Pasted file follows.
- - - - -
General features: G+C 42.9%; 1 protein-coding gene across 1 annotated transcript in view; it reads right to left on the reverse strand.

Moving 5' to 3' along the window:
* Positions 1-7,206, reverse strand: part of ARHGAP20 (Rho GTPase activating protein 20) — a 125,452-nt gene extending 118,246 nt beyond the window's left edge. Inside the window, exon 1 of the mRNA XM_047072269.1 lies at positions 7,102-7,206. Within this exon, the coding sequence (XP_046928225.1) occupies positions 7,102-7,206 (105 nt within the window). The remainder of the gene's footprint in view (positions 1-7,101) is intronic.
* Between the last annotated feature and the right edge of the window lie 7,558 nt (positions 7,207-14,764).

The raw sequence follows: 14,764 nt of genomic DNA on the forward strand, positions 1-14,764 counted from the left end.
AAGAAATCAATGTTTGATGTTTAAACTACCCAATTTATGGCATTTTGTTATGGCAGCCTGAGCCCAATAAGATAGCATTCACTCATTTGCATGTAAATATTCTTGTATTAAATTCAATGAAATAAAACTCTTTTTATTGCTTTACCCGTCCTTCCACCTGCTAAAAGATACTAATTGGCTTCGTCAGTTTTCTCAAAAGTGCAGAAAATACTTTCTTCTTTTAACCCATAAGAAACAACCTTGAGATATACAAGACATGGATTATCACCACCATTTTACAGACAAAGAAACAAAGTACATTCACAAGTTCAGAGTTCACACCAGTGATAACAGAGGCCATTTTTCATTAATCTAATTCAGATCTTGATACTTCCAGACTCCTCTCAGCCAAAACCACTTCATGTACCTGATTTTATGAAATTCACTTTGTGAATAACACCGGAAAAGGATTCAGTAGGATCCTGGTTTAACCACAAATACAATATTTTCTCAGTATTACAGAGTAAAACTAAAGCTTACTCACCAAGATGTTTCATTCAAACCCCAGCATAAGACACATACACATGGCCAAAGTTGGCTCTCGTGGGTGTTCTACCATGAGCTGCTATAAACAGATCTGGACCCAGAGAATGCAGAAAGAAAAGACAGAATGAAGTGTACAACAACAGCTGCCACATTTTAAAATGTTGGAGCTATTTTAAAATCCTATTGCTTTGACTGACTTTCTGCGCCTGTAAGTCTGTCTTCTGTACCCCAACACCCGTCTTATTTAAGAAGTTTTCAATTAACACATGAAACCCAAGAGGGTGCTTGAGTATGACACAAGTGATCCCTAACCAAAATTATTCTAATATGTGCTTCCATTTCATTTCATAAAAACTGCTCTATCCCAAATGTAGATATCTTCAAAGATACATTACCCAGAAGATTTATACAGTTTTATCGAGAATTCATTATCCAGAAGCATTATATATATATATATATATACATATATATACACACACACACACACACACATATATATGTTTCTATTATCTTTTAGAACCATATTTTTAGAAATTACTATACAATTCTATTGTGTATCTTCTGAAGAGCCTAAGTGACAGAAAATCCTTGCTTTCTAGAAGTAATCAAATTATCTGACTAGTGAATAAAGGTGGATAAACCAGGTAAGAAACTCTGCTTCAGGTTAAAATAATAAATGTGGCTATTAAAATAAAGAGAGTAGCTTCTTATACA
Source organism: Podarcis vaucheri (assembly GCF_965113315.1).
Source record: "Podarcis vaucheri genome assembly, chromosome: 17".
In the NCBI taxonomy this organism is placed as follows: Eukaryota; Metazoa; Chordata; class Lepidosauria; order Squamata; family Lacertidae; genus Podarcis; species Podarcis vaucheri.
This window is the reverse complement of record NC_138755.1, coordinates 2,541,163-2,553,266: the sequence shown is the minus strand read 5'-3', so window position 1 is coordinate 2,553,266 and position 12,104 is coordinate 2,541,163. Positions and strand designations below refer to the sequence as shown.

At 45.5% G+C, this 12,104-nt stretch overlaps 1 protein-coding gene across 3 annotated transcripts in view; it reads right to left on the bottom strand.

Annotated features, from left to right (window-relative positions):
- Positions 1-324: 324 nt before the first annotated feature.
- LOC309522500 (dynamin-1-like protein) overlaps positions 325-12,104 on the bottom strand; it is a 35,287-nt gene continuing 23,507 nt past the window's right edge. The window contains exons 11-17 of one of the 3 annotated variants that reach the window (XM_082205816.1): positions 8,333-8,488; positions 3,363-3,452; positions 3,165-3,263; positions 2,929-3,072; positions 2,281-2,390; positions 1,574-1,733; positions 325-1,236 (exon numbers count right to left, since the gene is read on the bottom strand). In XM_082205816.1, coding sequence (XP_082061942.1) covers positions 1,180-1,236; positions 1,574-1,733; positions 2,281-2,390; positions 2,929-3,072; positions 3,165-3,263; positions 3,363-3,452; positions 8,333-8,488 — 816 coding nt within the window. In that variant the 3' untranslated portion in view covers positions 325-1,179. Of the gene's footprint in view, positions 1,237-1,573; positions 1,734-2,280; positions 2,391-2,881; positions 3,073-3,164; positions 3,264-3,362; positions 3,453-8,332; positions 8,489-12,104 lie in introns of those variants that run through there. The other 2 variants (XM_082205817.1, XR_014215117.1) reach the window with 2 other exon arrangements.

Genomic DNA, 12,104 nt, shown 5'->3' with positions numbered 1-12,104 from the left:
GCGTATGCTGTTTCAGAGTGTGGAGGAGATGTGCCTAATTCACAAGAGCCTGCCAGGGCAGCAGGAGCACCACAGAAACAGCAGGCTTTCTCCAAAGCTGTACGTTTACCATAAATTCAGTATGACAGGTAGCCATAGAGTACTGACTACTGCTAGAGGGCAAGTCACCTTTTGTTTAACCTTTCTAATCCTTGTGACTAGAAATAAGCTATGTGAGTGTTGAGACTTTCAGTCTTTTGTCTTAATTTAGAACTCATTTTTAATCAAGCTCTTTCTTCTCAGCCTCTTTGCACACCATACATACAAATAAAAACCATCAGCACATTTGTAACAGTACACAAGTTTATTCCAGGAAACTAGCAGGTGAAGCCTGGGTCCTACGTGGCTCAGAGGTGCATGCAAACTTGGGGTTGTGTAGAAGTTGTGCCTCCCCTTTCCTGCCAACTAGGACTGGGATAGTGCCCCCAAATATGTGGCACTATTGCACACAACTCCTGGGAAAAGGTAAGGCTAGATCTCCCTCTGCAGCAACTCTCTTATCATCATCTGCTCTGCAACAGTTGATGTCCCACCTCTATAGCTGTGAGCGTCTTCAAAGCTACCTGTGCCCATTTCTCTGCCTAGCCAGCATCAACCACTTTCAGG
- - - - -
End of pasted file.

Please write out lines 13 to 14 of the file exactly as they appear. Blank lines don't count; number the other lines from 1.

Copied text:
- Positions 1-324: 324 nt before the first annotated feature.
- LOC309522500 (dynamin-1-like protein) overlaps positions 325-12,104 on the bottom strand; it is a 35,287-nt gene continuing 23,507 nt past the window's right edge. The window contains exons 11-17 of one of the 3 annotated variants that reach the window (XM_082205816.1): positions 8,333-8,488; positions 3,363-3,452; positions 3,165-3,263; positions 2,929-3,072; positions 2,281-2,390; positions 1,574-1,733; positions 325-1,236 (exon numbers count right to left, since the gene is read on the bottom strand). In XM_082205816.1, coding sequence (XP_082061942.1) covers positions 1,180-1,236; positions 1,574-1,733; positions 2,281-2,390; positions 2,929-3,072; positions 3,165-3,263; positions 3,363-3,452; positions 8,333-8,488 — 816 coding nt within the window. In that variant the 3' untranslated portion in view covers positions 325-1,179. Of the gene's footprint in view, positions 1,237-1,573; positions 1,734-2,280; positions 2,391-2,881; positions 3,073-3,164; positions 3,264-3,362; positions 3,453-8,332; positions 8,489-12,104 lie in introns of those variants that run through there. The other 2 variants (XM_082205817.1, XR_014215117.1) reach the window with 2 other exon arrangements.